Effects of repetitive training at low altitude on erythropoiesis in 400 and 800 m runners

Int J Sports Med. 2010 Jun;31(6):382-8. doi: 10.1055/s-0030-1248328. Epub 2010 Mar 18.


Classical altitude training can cause an increase in total hemoglobin mass (THM) if a minimum "dose of hypoxia" is reached (altitude >or=2,000 m, >or=3 weeks). We wanted to find out if repetitive exposure to mild hypoxia during living and training at low altitude (<2,000 m) for several weeks, often performed by elite athletes, might also have significant effects on erythropoiesis. THM, erythropoietin (EPO), soluble transferrin receptor (sTfR) and ferritin were determined in 8 elite runners before and after each of 2 training camps at low altitude interspersed by 3 weeks of sea-level training and at the same time points in a control group (CG) of 5 well-trained runners. EPO, sTfR and ferritin were also repeatedly measured during the altitude training camps. Repeated measures ANOVA revealed significant increases in EPO- and sTfR-levels during both training camps and a significant decrease in ferritin indicating enhanced erythropoietic stimulation during living and training at low altitude. Furthermore, significant augmentation of THM by 5.1% occurred in the course of the 2 altitude training camps. In conclusion, repetitive living and training at low altitude leads to a hypoxia-induced increase in erythropoietic stimulation in elite 400 m and 800 m runners and, apparently, might also cause a consecutive augmentation of THM.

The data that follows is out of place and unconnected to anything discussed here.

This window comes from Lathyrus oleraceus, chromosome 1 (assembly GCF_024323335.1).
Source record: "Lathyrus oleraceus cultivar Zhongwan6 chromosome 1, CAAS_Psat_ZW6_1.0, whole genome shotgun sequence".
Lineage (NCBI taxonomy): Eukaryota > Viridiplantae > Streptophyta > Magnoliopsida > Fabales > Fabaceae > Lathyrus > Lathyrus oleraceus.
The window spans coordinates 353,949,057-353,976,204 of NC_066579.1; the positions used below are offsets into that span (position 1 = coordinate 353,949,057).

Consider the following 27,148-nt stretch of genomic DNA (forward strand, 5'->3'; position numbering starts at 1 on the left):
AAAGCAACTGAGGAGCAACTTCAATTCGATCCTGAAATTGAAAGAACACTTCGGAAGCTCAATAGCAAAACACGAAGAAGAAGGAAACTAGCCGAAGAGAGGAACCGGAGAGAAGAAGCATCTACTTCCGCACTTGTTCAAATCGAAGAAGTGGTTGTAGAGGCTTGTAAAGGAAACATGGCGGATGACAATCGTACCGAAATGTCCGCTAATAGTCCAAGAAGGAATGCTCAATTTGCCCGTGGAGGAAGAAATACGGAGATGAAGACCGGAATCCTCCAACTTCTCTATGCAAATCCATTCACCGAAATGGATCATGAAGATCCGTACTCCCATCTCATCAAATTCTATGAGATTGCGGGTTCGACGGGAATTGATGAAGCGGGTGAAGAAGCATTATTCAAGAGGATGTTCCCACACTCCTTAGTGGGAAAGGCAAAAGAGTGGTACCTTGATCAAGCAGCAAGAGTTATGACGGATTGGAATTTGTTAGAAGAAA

Publication types

  • Comparative Study

MeSH terms

  • Adolescent
  • Adult
  • Altitude*
  • Athletic Performance / physiology
  • Erythropoiesis / physiology*
  • Female
  • Germany
  • Humans
  • Hypoxia / physiopathology
  • Male
  • Running / physiology*
  • Young Adult